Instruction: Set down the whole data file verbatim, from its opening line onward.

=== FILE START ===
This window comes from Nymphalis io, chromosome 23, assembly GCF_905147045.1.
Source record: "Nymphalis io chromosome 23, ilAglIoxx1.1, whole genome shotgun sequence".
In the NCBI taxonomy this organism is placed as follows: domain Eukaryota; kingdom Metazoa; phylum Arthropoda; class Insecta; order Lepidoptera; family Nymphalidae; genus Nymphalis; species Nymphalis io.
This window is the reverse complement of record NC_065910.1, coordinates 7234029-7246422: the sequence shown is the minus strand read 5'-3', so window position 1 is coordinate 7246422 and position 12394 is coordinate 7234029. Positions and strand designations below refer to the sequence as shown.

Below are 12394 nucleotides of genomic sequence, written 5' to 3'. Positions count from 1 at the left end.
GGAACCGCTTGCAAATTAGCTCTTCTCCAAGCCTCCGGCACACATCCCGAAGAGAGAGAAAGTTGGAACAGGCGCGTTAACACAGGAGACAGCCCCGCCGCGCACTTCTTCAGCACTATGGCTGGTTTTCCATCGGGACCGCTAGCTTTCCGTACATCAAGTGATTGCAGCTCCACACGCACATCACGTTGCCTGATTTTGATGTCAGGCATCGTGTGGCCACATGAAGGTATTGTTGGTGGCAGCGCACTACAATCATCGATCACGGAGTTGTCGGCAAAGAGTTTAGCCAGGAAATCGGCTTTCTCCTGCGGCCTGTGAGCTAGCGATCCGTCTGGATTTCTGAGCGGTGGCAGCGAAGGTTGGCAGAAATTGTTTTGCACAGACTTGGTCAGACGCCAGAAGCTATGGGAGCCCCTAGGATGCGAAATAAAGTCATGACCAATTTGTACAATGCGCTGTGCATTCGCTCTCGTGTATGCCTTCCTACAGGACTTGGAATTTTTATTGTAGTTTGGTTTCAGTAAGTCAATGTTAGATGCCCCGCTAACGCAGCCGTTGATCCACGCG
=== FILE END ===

This window comes from Nymphalis io, chromosome 23, assembly GCF_905147045.1.
Source record: "Nymphalis io chromosome 23, ilAglIoxx1.1, whole genome shotgun sequence".
In the NCBI taxonomy this organism is placed as follows: domain Eukaryota; kingdom Metazoa; phylum Arthropoda; class Insecta; order Lepidoptera; family Nymphalidae; genus Nymphalis; species Nymphalis io.
This window is the reverse complement of record NC_065910.1, coordinates 7234029-7246422: the sequence shown is the minus strand read 5'-3', so window position 1 is coordinate 7246422 and position 12394 is coordinate 7234029. Positions and strand designations below refer to the sequence as shown.

Below are 12394 nucleotides of genomic sequence, written 5' to 3'. Positions count from 1 at the left end.
GGAACCGCTTGCAAATTAGCTCTTCTCCAAGCCTCCGGCACACATCCCGAAGAGAGAGAAAGTTGGAACAGGCGCGTTAACACAGGAGACAGCCCCGCCGCGCACTTCTTCAGCACTATGGCTGGTTTTCCATCGGGACCGCTAGCTTTCCGTACATCAAGTGATTGCAGCTCCACACGCACATCACGTTGCCTGATTTTGATGTCAGGCATCGTGTGGCCACATGAAGGTATTGTTGGTGGCAGCGCACTACAATCATCGATCACGGAGTTGTCGGCAAAGAGTTTAGCCAGGAAATCGGCTTTCTCCTGCGGCCTGTGAGCTAGCGATCCGTCTGGATTTCTGAGCGGTGGCAGCGAAGGTTGGCAGAAATTGTTTTGCACAGACTTGGTCAGACGCCAGAAGCTATGGGAGCCCCTAGGATGCGAAATAAAGTCATGACCAATTTGTACAATGCGCTGTGCATTCGCTCTCGTGTATGCCTTCCTACAGGACTTGGAATTTTTATTGTAGTTTGGTTTCAGTAAGTCAATGTTAGATGCCCCGCTAACGCAGCCGTTGATCCACGCG